The sample included respondents of the Wave 2 of the National Epidemiologic Survey on Alcohol and Related Conditions (NESARC). Weighted means, frequencies and odds ratios (ORs) of sociodemographic correlates, prevalence of psychiatric disorders and rates of treatment-seeking were computed.

In the general population, the lifetime prevalence of PTSD only, AD only and PTSD-AD was 4.83%, 13.66% and 1.59%, respectively. Individuals with comorbid PTSD-AD were more likely than those with PTSD or AD only to have suffered childhood adversities and had higher rates of Axis I and II disorders and suicide attempts. They also met more PTSD diagnostic criteria, had earlier onset of PTSD and were more likely to use drugs and alcohol to relieve their PTSD symptoms than those with PTSD only; they also met more AD diagnostic criteria than those with AD only and had greater disability. Individuals with PTSD-AD had higher rates of treatment seeking for AD than those with AD only, but similar rates than those with PTSD only.

PTSD-AD is associated with high levels of severity across a broad range of domains even compared with individuals with PTSD or AD only, yet treatment-seeking rates are very low. There is a need to improve treatment access and outcomes for individuals with PTSD-AD.

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Health Behaviors of Adults: United States, 2008–2010

This report is the most recent of a series of reports from the Centers for Disease Control and Prevention’s (CDC) National Center for Health Statistics (NCHS) that monitor the prevalence of five key health behaviors for U.S. adults, using data from the National Health Interview Survey (NHIS) (1–7). This report presents prevalence estimates for alcohol consumption, cigarette smoking, leisure-time physical activity, body mass index (BMI) (based on self-reported weight and height), and hours of sleep for civilian noninstitutionalized U.S. adults aged 18 and over and for selected population subgroups. All tables show estimates for both sexes and for men and women separately by age, race, Hispanic or Latino origin, education, poverty status, marital status, geographic region, and place of residence [within or outside a metropolitan statistical area (MSA)]. Highlights are limited to findings for both sexes combined.

Chapter 3. Alcohol Use

Prevention of excessive alcohol use is a public health priority and is the focus of research and public health initiatives across a number of federal agencies (45–50). While light to moderate alcohol use has been associated with health benefits for many adults, especially in terms of cardiovascular risk, regular or episodic heavy drinking and binge drinking pose considerable health risks (49). Any amount of alcohol poses risks for pregnant women and for adults with an alcohol addiction (50). This chapter presents information on average alcohol use and episodic heavy drinking (that is, five or more drinks in 1 day) for U.S.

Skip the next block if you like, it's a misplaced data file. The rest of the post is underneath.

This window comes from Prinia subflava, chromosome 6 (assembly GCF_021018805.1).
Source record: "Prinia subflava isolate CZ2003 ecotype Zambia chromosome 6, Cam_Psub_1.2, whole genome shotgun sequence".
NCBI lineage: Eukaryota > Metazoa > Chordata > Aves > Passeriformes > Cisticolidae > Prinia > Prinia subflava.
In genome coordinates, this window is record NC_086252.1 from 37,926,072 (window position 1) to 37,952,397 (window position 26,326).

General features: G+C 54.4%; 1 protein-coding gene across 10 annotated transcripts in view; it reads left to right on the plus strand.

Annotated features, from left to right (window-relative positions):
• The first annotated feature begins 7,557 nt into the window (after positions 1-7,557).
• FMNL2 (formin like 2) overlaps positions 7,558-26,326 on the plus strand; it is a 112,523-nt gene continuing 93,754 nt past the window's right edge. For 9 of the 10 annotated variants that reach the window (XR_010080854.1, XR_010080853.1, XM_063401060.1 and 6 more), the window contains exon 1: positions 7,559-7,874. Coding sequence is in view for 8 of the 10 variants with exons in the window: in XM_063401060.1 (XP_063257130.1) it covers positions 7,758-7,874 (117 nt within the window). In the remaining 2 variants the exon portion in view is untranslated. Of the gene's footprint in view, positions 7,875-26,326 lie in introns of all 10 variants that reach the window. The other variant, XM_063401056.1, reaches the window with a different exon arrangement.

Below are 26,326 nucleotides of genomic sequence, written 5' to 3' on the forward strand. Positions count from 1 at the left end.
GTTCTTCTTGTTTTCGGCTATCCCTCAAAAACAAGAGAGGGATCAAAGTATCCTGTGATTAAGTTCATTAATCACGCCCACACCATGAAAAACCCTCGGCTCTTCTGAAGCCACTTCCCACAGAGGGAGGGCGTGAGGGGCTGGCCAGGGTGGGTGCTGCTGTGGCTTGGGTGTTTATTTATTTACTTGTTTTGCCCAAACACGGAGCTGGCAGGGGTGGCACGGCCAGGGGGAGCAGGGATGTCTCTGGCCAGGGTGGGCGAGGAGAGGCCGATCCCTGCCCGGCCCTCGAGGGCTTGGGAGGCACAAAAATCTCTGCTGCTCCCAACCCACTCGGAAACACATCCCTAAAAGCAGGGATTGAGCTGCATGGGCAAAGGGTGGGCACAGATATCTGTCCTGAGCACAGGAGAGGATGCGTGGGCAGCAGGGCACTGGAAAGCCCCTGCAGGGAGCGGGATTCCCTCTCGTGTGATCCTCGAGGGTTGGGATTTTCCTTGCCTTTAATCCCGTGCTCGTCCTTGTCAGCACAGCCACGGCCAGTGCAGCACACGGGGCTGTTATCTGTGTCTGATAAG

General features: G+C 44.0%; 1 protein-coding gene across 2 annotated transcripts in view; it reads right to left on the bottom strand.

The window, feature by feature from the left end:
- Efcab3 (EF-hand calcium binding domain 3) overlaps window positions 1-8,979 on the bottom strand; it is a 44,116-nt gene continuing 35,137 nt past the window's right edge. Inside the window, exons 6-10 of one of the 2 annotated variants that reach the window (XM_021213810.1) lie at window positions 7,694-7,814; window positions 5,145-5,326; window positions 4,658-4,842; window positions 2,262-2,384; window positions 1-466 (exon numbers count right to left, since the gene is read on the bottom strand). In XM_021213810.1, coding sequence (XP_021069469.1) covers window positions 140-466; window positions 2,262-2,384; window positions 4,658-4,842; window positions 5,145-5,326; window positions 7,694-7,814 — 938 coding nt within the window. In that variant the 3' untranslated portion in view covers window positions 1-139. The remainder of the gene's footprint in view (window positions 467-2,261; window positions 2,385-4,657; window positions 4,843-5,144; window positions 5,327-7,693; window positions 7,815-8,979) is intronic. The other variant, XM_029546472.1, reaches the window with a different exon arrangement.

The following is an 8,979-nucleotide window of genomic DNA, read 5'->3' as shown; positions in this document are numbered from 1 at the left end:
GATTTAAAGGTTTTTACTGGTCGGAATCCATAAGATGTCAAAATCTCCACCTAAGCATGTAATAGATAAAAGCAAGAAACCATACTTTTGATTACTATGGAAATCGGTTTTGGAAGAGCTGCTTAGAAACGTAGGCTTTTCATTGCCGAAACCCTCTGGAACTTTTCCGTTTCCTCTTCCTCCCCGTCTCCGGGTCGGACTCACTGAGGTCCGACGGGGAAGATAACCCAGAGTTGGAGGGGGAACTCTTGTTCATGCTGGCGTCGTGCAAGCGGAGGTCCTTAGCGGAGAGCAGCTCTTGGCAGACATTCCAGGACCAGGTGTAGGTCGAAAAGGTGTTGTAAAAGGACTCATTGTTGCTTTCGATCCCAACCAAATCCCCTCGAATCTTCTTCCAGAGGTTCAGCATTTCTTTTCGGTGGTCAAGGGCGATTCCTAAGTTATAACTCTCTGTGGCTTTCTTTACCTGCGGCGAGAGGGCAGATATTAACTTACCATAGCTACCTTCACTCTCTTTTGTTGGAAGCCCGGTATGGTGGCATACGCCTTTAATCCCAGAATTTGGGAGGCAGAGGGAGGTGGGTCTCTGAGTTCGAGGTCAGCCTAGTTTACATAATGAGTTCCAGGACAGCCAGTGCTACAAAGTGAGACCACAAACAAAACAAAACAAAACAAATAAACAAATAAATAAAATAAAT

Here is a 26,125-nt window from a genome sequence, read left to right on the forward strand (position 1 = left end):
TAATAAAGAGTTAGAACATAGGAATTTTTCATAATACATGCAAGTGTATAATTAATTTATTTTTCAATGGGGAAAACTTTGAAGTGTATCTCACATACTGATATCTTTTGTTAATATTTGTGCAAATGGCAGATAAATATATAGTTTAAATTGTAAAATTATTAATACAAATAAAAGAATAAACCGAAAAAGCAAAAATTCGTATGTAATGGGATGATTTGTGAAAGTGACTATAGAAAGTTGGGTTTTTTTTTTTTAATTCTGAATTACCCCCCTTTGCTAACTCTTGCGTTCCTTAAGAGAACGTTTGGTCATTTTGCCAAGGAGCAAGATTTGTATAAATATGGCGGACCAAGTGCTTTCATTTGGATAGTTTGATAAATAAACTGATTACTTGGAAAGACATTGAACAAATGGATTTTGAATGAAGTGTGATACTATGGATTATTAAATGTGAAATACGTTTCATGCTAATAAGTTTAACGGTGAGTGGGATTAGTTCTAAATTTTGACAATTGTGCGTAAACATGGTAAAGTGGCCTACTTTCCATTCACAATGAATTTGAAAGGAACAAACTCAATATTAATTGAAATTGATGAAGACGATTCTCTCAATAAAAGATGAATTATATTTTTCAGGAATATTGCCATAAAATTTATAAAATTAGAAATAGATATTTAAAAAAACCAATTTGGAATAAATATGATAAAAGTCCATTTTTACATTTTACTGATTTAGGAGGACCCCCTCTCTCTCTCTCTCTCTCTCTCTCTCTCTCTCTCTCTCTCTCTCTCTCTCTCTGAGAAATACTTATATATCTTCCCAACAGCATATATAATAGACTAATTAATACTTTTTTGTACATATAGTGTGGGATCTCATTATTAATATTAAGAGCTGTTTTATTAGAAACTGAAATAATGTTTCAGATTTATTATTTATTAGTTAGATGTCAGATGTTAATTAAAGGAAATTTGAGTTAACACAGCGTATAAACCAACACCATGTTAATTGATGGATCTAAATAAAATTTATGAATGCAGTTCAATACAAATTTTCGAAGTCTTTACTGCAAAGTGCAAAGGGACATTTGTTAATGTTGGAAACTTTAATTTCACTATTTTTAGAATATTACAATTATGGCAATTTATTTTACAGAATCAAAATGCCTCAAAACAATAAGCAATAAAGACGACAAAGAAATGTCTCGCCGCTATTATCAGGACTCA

adults (Tables 3.1–3.4).
Nearly two-thirds of adults drink alcohol, with about 5% drinking at levels classified as ‘‘heavier’’—that is, women drink, on average, more than 7 drinks per week, and men drink, on average, more than 14 drinks per week. The prevalence of heavier drinking varies considerably by age, sex, and socioeconomic status. This chapter highlights selected findings for all adults by sex, age, race, Hispanic or Latino origin, education, poverty status, marital status, geographic region, and place of residence. Readers are encouraged to refer to the tables for additional details, particularly prevalence of alcohol consumption by men and women .

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Thursday, May 30, 2013

'Statistics on Alcohol: England 2013' admissions still rising along with increasing drug treatment prescribing

The latest annual statistics on alcohol for England 2013 have been released, confirming a continuing rise in alcohol-related and primary alcohol attributable hospital conditions. Alcohol-related admissions rose 4% on the previous year with primary diagnosis conditions up 1%. Prescribed drugs for treating alcohol dependence were up 6%. Download thefull report here (pdf)  > > > >  Read More

Hospital admissions linked to alcohol rise to more than a million in year